The story reflects what America was becoming on the verge of World War II, and what it is still becoming. Calpurnia, the black woman who cares for Scout and Jem, is a powerful moral anchor, helping Atticus hold his family together and showing Scout and Jem that the black community perceives their father as a hero. There are echoes of Hitler and the Holocaust, the New Deal, and the Supreme Court, including a reference to how the National Recovery Act was struck down by “nine old men.” Scout explains that Macomb County had recently been told that it had nothing to fear but fear itself, an allusion to Franklin D. Roosevelt’s First Inaugural Address. (Roosevelt’s speech on that occasion, remembered most for the “nothing to fear” sound bite, is also an unusually deep presidential commentary on the need for each new American generation to approach with flexibility the task of interpreting the Constitution: “Our Constitution is so simple and practical that it is possible always to meet extraordinary needs by changes in emphasis and arrangement without loss of essential form.”)
To Kill a Mockingbird is about the human tendency to caricature, fear, and hate outsiders, and the ways this tendency can pervert civil society. Scout and Jem and their friends turn their reclusive neighbor, the mysterious Boo Radley, into a mythical demon. And the soul of the story, of course, is how Atticus defends the African-American Tom Robinson, wrongly accused of raping a white woman, Mayella Ewell, a “thick-bodied girl accustomed to strenuous labor.” Scout and Jem endure the opprobrium of their schoolmates. The tension reaches a peak one night as a mob, intent on lynching Tom Robinson before the trial even starts, tries to storm the jail. Atticus camps out at the courthouse to try to dissuade the mob, yet he seems about to fail until little Scout arrives on the scene. She recognizes familiar townspeople, and in her innocence tries to engage them in polite conversation. The effect is to shame these mostly decent folks caught up in indecent prejudice and hysteria. Scout’s youthful innocence breaks the mob psychology, and the crowd disperses and goes home.
There is hope that the jury will also do the right thing. Everyone can see that the trumped-up case against Tom Robinson is nothing more than a cover for the fury of Bob Ewell, who seeks to work a tortured revenge for the fact that his daughter Mayella tried to seduce Robinson, breaking the taboo against miscegenation that's at the core of Ewell’s twisted identity. Atticus Finch’s plea to the jury is a masterpiece. Looking the jurors in the eye, he admonishes that trial by jury is the “one human institution that makes a pauper the equal of a Rockefeller, and a stupid man the equal of an Einstein.”
The tragedy accelerates at the pace of Shakespeare. The jury is not moved, and Tom is found guilty. Certain that justice will never be done, he tries to escape from the prison farm where he is being held pending his appeal, and he is shot dead by a guard. Bob Ewell, still enraged by the scandalous testimony about his daughter, wants even greater vengeance. He stalks the innocent children of Atticus Finch as they return home from a Halloween school play. In a brilliant sequence told through the confused eyes of Scout, Jem is hurt, and Bob Ewell lies dead, stabbed with a knife.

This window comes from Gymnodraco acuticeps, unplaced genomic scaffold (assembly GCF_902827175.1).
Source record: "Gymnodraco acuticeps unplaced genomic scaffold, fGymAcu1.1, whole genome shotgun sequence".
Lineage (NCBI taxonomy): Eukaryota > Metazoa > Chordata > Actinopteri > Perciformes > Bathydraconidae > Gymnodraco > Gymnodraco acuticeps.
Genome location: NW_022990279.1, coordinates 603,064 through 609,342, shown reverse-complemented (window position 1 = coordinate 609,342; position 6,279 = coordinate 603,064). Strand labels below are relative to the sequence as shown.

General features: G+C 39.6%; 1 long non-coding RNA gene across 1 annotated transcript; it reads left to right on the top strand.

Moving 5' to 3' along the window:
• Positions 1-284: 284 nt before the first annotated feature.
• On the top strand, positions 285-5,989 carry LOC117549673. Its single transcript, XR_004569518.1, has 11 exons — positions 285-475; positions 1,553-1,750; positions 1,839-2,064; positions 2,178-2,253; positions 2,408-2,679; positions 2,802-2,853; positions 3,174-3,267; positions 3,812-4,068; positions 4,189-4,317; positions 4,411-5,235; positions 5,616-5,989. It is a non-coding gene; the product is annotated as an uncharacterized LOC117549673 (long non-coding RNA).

The sheriff, Heck Tate, at bottom a fair and solid man, is summoned to investigate. Atticus wants to protect his son. He is certain that Jem killed Ewell, though surely in self-defense. But for once Atticus does not see things clearly. It was the hermit neighbor, Boo Radley, who came from the shadows to rescue Jem and Scout, overpowering Bob Ewell and stabbing him--a justified homicide, to be sure, but also something that could produce another unpredictable show trial. To Atticus, the sheriff laments “taking the one man who’s done you and this town a great service an’ draggin’ him with his shy ways into the limelight.” He explains that his official report will say that Bob Ewell fell on his own knife. Atticus acquiesces. Once again, it’s not the official Code of Alabama but the innate instincts of decent human beings that achieve justice. As Scout walks Boo Radley home, she thinks about what it must be like to “stand in his shoes and walk around in them.”
The movie’s over. Two hours of grainy black and white picture, but the kids were riveted the whole time. Then comes the ultimate triumph: one of the girls says Atticus Finch reminds her of Dad. But all vanities are fleeting; it turns out she is only echoing Scout, who observed that Atticus was nearly fifty and thereby frail. After further debate, a consensus emerges that Dad reminds them more of Chevy Chase. It’s okay. I’ll take what I can get.
* Rod Smolla is the Dean of the University of Richmond School of Law. Copyright 2004 by Rod Smolla.